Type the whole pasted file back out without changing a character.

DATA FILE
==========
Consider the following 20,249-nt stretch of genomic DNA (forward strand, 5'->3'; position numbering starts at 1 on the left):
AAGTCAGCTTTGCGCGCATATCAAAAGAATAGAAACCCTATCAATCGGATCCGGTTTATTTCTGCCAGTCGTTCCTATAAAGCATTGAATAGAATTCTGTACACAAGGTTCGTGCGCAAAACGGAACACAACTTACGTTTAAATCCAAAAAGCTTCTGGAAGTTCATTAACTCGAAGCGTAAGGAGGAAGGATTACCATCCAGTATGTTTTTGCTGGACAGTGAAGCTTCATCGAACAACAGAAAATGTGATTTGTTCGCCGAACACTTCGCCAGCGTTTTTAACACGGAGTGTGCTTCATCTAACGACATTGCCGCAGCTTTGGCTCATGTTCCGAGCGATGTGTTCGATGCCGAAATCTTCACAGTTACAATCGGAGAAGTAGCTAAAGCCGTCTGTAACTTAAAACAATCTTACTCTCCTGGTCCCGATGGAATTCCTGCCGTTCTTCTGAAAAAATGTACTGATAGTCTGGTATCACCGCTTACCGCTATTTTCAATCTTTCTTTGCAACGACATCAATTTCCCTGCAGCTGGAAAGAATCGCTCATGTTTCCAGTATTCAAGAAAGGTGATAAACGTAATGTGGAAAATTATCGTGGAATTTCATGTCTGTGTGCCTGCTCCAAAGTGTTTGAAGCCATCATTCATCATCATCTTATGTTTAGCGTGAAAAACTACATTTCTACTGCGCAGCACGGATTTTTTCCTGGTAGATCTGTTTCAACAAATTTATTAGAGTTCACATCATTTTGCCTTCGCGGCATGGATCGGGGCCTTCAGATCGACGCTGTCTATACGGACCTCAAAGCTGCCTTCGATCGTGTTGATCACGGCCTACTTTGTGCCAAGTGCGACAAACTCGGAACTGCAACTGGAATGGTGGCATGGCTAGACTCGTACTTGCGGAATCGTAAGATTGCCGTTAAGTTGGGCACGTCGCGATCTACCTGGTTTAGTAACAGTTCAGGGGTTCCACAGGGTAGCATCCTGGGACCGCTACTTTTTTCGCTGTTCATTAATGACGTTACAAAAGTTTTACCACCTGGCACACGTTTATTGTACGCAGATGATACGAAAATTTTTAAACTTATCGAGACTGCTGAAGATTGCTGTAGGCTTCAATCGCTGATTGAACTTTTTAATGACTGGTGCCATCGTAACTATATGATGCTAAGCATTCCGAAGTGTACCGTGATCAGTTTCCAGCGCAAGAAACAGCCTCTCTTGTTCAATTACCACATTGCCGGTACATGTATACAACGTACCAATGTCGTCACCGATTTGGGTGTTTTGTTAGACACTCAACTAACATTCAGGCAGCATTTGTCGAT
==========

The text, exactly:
Consider the following 20,249-nt stretch of genomic DNA (forward strand, 5'->3'; position numbering starts at 1 on the left):
AAGTCAGCTTTGCGCGCATATCAAAAGAATAGAAACCCTATCAATCGGATCCGGTTTATTTCTGCCAGTCGTTCCTATAAAGCATTGAATAGAATTCTGTACACAAGGTTCGTGCGCAAAACGGAACACAACTTACGTTTAAATCCAAAAAGCTTCTGGAAGTTCATTAACTCGAAGCGTAAGGAGGAAGGATTACCATCCAGTATGTTTTTGCTGGACAGTGAAGCTTCATCGAACAACAGAAAATGTGATTTGTTCGCCGAACACTTCGCCAGCGTTTTTAACACGGAGTGTGCTTCATCTAACGACATTGCCGCAGCTTTGGCTCATGTTCCGAGCGATGTGTTCGATGCCGAAATCTTCACAGTTACAATCGGAGAAGTAGCTAAAGCCGTCTGTAACTTAAAACAATCTTACTCTCCTGGTCCCGATGGAATTCCTGCCGTTCTTCTGAAAAAATGTACTGATAGTCTGGTATCACCGCTTACCGCTATTTTCAATCTTTCTTTGCAACGACATCAATTTCCCTGCAGCTGGAAAGAATCGCTCATGTTTCCAGTATTCAAGAAAGGTGATAAACGTAATGTGGAAAATTATCGTGGAATTTCATGTCTGTGTGCCTGCTCCAAAGTGTTTGAAGCCATCATTCATCATCATCTTATGTTTAGCGTGAAAAACTACATTTCTACTGCGCAGCACGGATTTTTTCCTGGTAGATCTGTTTCAACAAATTTATTAGAGTTCACATCATTTTGCCTTCGCGGCATGGATCGGGGCCTTCAGATCGACGCTGTCTATACGGACCTCAAAGCTGCCTTCGATCGTGTTGATCACGGCCTACTTTGTGCCAAGTGCGACAAACTCGGAACTGCAACTGGAATGGTGGCATGGCTAGACTCGTACTTGCGGAATCGTAAGATTGCCGTTAAGTTGGGCACGTCGCGATCTACCTGGTTTAGTAACAGTTCAGGGGTTCCACAGGGTAGCATCCTGGGACCGCTACTTTTTTCGCTGTTCATTAATGACGTTACAAAAGTTTTACCACCTGGCACACGTTTATTGTACGCAGATGATACGAAAATTTTTAAACTTATCGAGACTGCTGAAGATTGCTGTAGGCTTCAATCGCTGATTGAACTTTTTAATGACTGGTGCCATCGTAACTATATGATGCTAAGCATTCCGAAGTGTACCGTGATCAGTTTCCAGCGCAAGAAACAGCCTCTCTTGTTCAATTACCACATTGCCGGTACATGTATACAACGTACCAATGTCGTCACCGATTTGGGTGTTTTGTTAGACACTCAACTAACATTCAGGCAGCATTTGTCGAT